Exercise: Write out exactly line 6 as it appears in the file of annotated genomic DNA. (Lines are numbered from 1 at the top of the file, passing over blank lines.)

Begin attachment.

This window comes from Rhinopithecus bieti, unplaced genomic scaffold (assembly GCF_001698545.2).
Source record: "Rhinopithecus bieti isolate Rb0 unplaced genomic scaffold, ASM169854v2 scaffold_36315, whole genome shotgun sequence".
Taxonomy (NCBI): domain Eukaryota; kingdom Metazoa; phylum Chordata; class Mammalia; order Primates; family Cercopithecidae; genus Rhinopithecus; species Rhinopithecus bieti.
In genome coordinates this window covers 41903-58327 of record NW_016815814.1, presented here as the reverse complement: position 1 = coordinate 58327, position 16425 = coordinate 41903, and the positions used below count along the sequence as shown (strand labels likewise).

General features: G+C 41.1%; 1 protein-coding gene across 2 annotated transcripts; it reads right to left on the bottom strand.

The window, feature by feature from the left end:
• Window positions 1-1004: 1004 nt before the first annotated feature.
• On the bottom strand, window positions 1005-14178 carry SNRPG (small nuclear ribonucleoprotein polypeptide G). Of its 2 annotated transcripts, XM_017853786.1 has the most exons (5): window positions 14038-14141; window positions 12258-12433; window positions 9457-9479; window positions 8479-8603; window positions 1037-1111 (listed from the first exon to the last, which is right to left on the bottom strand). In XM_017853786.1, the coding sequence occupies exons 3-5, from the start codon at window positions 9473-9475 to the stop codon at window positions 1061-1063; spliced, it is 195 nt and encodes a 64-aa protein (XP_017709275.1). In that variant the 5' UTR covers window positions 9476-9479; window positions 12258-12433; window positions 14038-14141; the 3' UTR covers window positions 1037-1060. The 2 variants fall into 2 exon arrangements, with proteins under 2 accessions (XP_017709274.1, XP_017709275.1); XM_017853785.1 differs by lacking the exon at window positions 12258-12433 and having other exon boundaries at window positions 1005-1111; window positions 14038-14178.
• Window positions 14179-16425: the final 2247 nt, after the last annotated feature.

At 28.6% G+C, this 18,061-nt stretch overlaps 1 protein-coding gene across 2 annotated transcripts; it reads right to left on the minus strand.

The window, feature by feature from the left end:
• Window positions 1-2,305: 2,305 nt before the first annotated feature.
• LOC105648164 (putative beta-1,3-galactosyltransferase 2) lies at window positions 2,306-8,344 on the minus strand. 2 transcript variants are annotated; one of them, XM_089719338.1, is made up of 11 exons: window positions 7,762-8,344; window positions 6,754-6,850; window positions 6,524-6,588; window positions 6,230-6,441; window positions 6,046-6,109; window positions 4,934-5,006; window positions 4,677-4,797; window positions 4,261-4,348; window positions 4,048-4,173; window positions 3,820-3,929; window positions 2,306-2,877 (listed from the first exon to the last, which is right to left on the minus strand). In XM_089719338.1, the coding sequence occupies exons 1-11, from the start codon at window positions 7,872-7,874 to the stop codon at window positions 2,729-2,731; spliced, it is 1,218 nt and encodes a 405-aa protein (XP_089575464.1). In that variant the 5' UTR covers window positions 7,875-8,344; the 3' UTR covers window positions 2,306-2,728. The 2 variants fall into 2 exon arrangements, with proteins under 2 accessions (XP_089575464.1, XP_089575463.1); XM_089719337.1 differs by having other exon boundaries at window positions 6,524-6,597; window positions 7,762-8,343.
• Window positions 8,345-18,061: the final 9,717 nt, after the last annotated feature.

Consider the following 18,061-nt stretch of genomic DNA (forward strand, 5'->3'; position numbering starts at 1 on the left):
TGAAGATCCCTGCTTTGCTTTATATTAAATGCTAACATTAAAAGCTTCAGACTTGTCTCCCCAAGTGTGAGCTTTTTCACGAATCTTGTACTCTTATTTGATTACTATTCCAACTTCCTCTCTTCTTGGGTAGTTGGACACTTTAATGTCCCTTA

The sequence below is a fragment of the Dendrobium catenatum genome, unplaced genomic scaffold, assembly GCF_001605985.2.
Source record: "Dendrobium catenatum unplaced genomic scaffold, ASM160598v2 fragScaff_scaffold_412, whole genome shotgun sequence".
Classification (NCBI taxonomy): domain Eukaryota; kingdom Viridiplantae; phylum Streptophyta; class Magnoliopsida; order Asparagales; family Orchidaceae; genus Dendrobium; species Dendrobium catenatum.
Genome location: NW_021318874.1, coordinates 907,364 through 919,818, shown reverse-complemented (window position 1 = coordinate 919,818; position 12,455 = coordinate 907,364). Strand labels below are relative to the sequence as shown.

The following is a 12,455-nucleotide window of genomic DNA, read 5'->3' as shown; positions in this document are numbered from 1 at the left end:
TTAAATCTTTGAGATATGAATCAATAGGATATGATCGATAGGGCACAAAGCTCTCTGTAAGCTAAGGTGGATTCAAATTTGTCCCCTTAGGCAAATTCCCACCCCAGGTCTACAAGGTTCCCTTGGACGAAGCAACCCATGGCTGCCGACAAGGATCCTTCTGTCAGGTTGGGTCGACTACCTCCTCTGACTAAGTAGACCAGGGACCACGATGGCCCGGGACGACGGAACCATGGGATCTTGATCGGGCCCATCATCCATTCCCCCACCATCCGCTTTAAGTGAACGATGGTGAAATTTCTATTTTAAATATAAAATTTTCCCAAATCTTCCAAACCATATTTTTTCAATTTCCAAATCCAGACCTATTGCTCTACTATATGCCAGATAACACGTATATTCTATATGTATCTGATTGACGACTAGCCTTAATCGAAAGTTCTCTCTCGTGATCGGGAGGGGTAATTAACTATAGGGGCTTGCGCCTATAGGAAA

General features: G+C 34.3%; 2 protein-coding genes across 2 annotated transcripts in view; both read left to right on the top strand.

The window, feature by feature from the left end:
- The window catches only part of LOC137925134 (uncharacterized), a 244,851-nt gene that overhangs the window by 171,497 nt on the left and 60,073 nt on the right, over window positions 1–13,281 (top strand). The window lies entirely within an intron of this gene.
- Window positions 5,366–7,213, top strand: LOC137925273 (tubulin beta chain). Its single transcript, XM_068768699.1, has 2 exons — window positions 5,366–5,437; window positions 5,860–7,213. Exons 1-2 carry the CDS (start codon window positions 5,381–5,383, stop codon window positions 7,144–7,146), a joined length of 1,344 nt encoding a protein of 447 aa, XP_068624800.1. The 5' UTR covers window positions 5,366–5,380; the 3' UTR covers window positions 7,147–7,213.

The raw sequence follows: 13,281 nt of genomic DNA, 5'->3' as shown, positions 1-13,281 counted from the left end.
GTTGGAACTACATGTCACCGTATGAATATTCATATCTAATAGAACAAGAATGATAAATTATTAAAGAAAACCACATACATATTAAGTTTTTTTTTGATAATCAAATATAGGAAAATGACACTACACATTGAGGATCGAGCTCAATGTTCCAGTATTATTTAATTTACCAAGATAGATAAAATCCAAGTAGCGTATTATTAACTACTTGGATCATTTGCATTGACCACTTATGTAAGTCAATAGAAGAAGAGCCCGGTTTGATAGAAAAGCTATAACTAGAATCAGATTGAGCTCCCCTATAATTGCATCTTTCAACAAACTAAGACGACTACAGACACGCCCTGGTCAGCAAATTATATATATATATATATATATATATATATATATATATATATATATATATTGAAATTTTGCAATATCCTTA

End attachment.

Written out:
The window, feature by feature from the left end: